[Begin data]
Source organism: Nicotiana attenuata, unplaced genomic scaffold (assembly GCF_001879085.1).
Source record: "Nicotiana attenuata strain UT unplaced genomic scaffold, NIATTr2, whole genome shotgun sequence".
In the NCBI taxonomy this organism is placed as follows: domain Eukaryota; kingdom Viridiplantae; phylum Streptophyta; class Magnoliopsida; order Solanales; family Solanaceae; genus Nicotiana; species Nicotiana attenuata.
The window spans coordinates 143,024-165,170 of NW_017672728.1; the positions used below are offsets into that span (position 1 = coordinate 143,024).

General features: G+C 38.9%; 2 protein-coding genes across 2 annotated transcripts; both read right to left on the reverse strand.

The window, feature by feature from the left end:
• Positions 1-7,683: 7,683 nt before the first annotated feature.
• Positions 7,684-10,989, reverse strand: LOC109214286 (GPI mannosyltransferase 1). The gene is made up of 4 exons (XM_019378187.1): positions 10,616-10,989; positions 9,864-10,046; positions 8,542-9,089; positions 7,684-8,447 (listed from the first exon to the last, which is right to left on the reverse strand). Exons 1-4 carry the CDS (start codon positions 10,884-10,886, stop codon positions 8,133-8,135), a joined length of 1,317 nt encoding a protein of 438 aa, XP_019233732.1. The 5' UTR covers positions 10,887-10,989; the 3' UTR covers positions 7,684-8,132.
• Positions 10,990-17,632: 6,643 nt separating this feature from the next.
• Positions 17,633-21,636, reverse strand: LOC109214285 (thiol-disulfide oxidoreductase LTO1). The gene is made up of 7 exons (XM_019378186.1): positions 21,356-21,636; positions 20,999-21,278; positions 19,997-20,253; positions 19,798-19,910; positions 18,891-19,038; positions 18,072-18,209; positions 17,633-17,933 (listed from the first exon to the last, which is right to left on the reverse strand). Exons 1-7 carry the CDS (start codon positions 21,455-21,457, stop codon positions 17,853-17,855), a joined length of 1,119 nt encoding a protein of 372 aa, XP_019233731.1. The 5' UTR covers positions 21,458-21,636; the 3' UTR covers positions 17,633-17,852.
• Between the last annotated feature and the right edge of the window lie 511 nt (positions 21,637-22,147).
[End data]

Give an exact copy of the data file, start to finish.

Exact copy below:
Source organism: Nicotiana attenuata, unplaced genomic scaffold (assembly GCF_001879085.1).
Source record: "Nicotiana attenuata strain UT unplaced genomic scaffold, NIATTr2, whole genome shotgun sequence".
In the NCBI taxonomy this organism is placed as follows: domain Eukaryota; kingdom Viridiplantae; phylum Streptophyta; class Magnoliopsida; order Solanales; family Solanaceae; genus Nicotiana; species Nicotiana attenuata.
The window spans coordinates 143,024-165,170 of NW_017672728.1; the positions used below are offsets into that span (position 1 = coordinate 143,024).

General features: G+C 38.9%; 2 protein-coding genes across 2 annotated transcripts; both read right to left on the reverse strand.

The window, feature by feature from the left end:
• Positions 1-7,683: 7,683 nt before the first annotated feature.
• Positions 7,684-10,989, reverse strand: LOC109214286 (GPI mannosyltransferase 1). The gene is made up of 4 exons (XM_019378187.1): positions 10,616-10,989; positions 9,864-10,046; positions 8,542-9,089; positions 7,684-8,447 (listed from the first exon to the last, which is right to left on the reverse strand). Exons 1-4 carry the CDS (start codon positions 10,884-10,886, stop codon positions 8,133-8,135), a joined length of 1,317 nt encoding a protein of 438 aa, XP_019233732.1. The 5' UTR covers positions 10,887-10,989; the 3' UTR covers positions 7,684-8,132.
• Positions 10,990-17,632: 6,643 nt separating this feature from the next.
• Positions 17,633-21,636, reverse strand: LOC109214285 (thiol-disulfide oxidoreductase LTO1). The gene is made up of 7 exons (XM_019378186.1): positions 21,356-21,636; positions 20,999-21,278; positions 19,997-20,253; positions 19,798-19,910; positions 18,891-19,038; positions 18,072-18,209; positions 17,633-17,933 (listed from the first exon to the last, which is right to left on the reverse strand). Exons 1-7 carry the CDS (start codon positions 21,455-21,457, stop codon positions 17,853-17,855), a joined length of 1,119 nt encoding a protein of 372 aa, XP_019233731.1. The 5' UTR covers positions 21,458-21,636; the 3' UTR covers positions 17,633-17,852.
• Between the last annotated feature and the right edge of the window lie 511 nt (positions 21,637-22,147).